Attendance was at an all-time high during the Egg Industry Center’s 6th annual Egg Industry Issues Forum held this month in the US city of Indianapolis.
More than 180 owners, experts and industry leaders attended the April 15-16 event. The producers attending represented operations housing more than 50% of the US egg-laying flock. The allied industry members made up a third of those registered. Also attending were university faculty, association staff and media.
During the forum David Fikes of the Food Marketing Institute presented a consumer survey conducted by the Center For Food Integrity. Among many insightful things, the survey listed the top six concerns for consumers. Two of the top six related to the food industry: the rising cost of food and keeping healthy food affordable. The other top issues were unemployment, rising energy costs, the US economy and rising costs of health care.
Bernie Beckman of Hy-Line North America, reported the large cost of focal duodenal necrosis (FDN). The relatively limited clinical signs of the disease often result in thousands of dollars lost due to decreased production and egg weight. The industry is in need of new affordable treatment options for this disease.
Darrin Karcher of Michigan State University presented the Coalition for Sustainable Egg Supply (CSES) flock one results. These preliminary findings include: more fractures to the foot and wings of birds during placement in the enriched colony system; the highest overall moralities, ammonia levels, dust levels and cost per dozen eggs in the aviary system. The aviary house also showed the most severe foot problems for the affected birds. The conventional cage system had the highest incidence of foot problems and lacked ability for birds to express natural behaviors (i.e., nesting, perching, dust bathing or foraging); however, birds housed in this system showed the lowest number of breastbone deviations. When assessing the ergonomic impacts on workers, findings showed collecting floor eggs and population and depopulation of houses resulted in prolonged severe body positions.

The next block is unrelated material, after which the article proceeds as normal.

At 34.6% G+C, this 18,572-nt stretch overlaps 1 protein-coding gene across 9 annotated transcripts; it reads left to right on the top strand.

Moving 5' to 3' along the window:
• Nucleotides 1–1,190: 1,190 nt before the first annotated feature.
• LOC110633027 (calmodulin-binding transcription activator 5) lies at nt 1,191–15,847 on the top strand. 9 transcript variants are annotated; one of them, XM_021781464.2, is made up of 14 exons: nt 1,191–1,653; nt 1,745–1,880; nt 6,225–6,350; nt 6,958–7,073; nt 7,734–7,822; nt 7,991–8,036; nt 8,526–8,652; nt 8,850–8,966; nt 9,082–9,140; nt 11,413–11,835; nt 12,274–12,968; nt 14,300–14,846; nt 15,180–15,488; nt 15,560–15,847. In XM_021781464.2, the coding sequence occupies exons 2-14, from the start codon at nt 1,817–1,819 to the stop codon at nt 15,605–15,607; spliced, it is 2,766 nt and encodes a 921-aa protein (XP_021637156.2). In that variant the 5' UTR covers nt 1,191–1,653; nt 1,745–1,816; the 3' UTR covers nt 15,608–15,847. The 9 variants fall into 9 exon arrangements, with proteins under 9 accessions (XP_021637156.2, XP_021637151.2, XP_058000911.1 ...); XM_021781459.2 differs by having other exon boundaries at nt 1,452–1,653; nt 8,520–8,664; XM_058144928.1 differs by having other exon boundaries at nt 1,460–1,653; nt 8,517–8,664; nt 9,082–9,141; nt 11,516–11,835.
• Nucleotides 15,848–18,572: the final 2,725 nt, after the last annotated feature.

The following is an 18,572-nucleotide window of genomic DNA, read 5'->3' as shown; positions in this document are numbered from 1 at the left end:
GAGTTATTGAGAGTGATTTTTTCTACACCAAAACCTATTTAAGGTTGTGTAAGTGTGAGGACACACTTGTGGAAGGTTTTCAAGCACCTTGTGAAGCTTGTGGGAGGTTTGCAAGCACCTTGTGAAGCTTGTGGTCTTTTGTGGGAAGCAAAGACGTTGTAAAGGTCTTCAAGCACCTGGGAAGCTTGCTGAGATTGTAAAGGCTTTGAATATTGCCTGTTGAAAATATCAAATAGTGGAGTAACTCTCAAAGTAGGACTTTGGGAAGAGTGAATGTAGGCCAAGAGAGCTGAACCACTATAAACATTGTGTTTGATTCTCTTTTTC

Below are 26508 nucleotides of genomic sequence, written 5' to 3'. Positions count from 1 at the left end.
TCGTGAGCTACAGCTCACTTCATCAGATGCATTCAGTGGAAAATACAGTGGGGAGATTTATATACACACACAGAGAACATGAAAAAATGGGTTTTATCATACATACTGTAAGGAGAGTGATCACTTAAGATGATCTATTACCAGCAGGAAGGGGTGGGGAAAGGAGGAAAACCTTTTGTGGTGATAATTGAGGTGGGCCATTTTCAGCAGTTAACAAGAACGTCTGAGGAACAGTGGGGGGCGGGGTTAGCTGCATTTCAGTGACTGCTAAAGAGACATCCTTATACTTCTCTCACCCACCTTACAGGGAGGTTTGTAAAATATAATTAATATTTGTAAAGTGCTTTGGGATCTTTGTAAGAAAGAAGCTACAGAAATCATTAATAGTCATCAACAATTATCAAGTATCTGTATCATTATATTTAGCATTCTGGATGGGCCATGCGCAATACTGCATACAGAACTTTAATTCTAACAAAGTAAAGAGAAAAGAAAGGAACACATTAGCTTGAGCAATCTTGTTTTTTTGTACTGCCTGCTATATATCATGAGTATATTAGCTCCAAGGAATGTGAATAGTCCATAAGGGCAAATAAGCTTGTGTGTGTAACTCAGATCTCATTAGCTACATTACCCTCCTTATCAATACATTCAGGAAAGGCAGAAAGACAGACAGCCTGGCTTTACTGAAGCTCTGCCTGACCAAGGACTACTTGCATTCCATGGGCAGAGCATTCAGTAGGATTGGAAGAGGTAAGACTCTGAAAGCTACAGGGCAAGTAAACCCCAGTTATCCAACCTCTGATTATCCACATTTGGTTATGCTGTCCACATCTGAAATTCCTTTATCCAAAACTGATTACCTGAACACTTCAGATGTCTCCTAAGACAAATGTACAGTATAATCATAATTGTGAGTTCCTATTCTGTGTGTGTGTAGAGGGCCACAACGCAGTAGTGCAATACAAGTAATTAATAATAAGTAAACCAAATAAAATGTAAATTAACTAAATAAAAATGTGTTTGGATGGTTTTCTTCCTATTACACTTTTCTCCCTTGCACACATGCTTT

The economic consultant for the International Egg Commission, Peter van Horne, prepared a European Union (EU) egg industry economic perspective. Van Horne discussed how production costs of eggs in the EU were 25% higher than in the US. Also, he outlined the EU market protection mechanism was mostly through import levies. Van Horne revealed that during both hen housing transition periods, egg prices were high, and after the transition concluded there was a period of low prices. He explained how these fluctuations have had a negative impact on the entire food chain including farmers, packers, industry and retail. He indicated that future housing regulations should consider increasing space allowances in phases.
Additional speaker's highlights are posted on the Egg Industry Center website, within the Incredible Update – 2014 Special Edition, Forum Wrap Up.